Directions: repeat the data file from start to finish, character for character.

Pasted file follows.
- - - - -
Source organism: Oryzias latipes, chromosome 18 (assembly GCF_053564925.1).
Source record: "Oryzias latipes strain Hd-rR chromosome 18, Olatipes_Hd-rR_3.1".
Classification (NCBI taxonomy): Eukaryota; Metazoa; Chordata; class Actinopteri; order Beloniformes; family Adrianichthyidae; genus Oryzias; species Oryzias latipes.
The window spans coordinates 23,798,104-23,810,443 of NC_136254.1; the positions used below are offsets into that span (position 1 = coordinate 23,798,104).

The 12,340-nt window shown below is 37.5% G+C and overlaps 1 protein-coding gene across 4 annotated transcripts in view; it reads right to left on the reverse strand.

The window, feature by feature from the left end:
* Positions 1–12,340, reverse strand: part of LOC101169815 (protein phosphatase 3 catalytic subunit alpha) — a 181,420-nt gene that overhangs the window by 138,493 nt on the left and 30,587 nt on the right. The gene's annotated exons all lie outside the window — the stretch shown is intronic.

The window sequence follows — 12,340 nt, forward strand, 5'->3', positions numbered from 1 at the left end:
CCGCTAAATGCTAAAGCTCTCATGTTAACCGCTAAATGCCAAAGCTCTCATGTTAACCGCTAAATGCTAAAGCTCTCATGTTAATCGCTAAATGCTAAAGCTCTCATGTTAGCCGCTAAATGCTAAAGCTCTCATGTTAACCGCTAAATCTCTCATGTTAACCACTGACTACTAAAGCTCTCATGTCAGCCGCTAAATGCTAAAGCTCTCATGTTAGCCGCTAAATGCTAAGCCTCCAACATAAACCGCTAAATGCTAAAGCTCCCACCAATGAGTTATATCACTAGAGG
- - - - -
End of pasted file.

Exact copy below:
Source organism: Oryzias latipes, chromosome 18 (assembly GCF_053564925.1).
Source record: "Oryzias latipes strain Hd-rR chromosome 18, Olatipes_Hd-rR_3.1".
Classification (NCBI taxonomy): Eukaryota; Metazoa; Chordata; class Actinopteri; order Beloniformes; family Adrianichthyidae; genus Oryzias; species Oryzias latipes.
The window spans coordinates 23,798,104-23,810,443 of NC_136254.1; the positions used below are offsets into that span (position 1 = coordinate 23,798,104).

The 12,340-nt window shown below is 37.5% G+C and overlaps 1 protein-coding gene across 4 annotated transcripts in view; it reads right to left on the reverse strand.

The window, feature by feature from the left end:
* Positions 1–12,340, reverse strand: part of LOC101169815 (protein phosphatase 3 catalytic subunit alpha) — a 181,420-nt gene that overhangs the window by 138,493 nt on the left and 30,587 nt on the right. The gene's annotated exons all lie outside the window — the stretch shown is intronic.

The window sequence follows — 12,340 nt, forward strand, 5'->3', positions numbered from 1 at the left end:
CCGCTAAATGCTAAAGCTCTCATGTTAACCGCTAAATGCCAAAGCTCTCATGTTAACCGCTAAATGCTAAAGCTCTCATGTTAATCGCTAAATGCTAAAGCTCTCATGTTAGCCGCTAAATGCTAAAGCTCTCATGTTAACCGCTAAATCTCTCATGTTAACCACTGACTACTAAAGCTCTCATGTCAGCCGCTAAATGCTAAAGCTCTCATGTTAGCCGCTAAATGCTAAGCCTCCAACATAAACCGCTAAATGCTAAAGCTCCCACCAATGAGTTATATCACTAGAGG